By John Sigle, DPM, FACFAS, Foot & Ankle Center of Illinois
Ingrown toenails are a common problem and many of my patients are in excruciating pain when they come in for treatment. In most cases, they have tried to treat it themselves by digging under their toenail with a sharp manicure scissors in the bathroom, or used a needle from the sewing box to drain the pus. Unfortunately, these actions only tend to worsen the infection. When asked why they waited so long to get treatment, their usual response is, “I was scared to have my toenail removed” or “I thought it would get better once the nail grew out.” Many battle the problem for years before seeking treatment. The reality is that if they had come in sooner, they may have prevented the situation from getting worse and relieved their pain faster. There are a variety of conservative measures that may be done at your home to resolve your condition and prevent further medical treatment. There are also non-surgical and surgical treatments available to provide fast relief of pain and effective recovery. After treatment, my patients go home feeling a whole lot better and generally wish they had come in sooner. There is absolutely no reason to suffer from ingrown toenails and to restrict your normal activities. Here is some helpful information to explain the causes, symptoms, complications, treatments, and preventive measures for recurring ingrown toenails.
What Are Ingrown Toenails?
Typically, your toenails grow straight out; however, this is not the case with ingrown toenails. Ingrown toenails occur when the corner or side of the nail grows into the skin instead of growing over it. The most common location for this occurrence is the big toe but other toes may be affected as well. Older adults who have curved, thick toenails are more susceptible to this problem but anyone can get an ingrown toenail. This condition is common among teenagers, particularly athletes who participate in football, basketball, soccer, track and cross country, and tennis.
What Are The Causes Of Ingrown Toenails?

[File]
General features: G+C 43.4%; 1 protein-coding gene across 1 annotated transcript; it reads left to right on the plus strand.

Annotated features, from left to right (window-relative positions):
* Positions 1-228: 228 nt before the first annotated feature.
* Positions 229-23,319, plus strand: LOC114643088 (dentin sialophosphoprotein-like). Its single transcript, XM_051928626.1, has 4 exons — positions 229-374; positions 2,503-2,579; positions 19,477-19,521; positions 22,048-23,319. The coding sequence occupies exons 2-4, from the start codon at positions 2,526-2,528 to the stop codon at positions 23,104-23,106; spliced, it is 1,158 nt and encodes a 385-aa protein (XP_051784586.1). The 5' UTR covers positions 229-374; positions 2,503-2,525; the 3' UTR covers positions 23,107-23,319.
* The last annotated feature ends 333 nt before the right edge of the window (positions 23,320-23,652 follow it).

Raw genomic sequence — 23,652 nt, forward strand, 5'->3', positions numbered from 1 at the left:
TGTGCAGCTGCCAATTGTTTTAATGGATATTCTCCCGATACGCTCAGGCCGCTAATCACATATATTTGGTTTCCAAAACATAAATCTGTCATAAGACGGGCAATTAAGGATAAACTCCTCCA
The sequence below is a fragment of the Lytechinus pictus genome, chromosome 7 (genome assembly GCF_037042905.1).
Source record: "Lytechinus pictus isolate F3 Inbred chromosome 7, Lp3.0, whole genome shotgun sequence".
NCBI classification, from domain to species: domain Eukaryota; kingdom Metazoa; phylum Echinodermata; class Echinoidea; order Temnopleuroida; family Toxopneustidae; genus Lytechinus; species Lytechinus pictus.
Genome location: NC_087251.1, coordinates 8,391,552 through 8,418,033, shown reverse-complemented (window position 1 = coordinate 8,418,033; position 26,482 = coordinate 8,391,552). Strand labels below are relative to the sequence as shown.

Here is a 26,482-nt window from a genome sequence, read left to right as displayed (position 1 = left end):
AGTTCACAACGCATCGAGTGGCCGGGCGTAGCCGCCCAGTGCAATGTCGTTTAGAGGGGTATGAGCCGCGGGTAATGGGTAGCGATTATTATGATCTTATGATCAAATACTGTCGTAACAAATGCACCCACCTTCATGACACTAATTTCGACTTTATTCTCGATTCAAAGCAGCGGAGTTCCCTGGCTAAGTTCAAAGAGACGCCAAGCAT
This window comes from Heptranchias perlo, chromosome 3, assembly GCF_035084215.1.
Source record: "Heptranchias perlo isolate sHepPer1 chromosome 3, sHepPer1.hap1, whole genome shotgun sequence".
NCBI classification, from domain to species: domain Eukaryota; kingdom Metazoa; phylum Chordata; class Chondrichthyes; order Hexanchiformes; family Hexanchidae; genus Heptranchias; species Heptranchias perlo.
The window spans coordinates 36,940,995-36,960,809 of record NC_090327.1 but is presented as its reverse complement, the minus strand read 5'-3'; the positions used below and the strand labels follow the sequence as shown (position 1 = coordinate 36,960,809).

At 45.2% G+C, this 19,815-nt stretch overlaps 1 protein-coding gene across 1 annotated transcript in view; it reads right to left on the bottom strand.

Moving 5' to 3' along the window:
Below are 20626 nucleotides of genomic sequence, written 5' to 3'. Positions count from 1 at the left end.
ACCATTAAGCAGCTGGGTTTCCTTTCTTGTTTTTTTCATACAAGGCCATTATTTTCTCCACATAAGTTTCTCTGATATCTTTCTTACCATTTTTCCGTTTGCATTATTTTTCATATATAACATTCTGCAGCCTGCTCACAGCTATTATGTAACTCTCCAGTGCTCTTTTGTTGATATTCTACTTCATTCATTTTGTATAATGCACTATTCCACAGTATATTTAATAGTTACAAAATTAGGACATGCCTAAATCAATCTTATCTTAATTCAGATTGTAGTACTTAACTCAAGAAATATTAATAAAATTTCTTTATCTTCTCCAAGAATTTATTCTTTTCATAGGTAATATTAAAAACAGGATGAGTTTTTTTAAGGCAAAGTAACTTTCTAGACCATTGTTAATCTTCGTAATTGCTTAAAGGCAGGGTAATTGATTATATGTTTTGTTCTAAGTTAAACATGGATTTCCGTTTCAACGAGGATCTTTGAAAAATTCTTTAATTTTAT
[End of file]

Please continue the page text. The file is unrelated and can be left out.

There are many reasons why ingrown toenails develop. The main causes are related to improper toenail trimming (cutting nails too short or leaving a spicule of nail in the groove when rounding the corners), wearing shoes and socks that are too tight, and trauma (like stubbing your toes, getting them stepped on, or frequent jamming that occurs in athletics and fitness activities).
Other causes are attributed to genetics (where the nail is too large for the toe or the shape of the nail is curved), arthritis, diabetes, a change in body weight, a change in gait (usually attributed to an injury to the foot, leg, or back), and toenail fungus (a thickening of the nail and fungal infection in the nail bed).
What Are The Symptoms?
The most common symptom of ingrown toenails is pain as the nail gets embedded into the skin. If the nail gets infected, the symptoms are redness, swelling, soreness, tenderness, possible discharge of pus, and odor. A granulation of tissue (pink, fibrous, collagen-rich tissue) or proud flesh (tissue overgrowth) may also be present.
What Are The Complications?
Although ingrown toenails are a minor problem for most people, this condition may become quite severe for diabetics and people with poor circulation resulting in gangrene of the toe. Patients with pace makers and joint replacements are also at risk of bacteria spreading through the blood stream that may result in the spread of infection. It is critical for people at risk to seek medical treatment at the earliest sign of an ingrown toenail. Ingrown toenails may also cause a local infection of the nail fold (paronychia), scarring, and bacterial tissue infection (cellulitis). Chronic granulation tissue can even develop into a squamous cell carcinoma in rare occasions. A biopsy is often needed in chronic infections.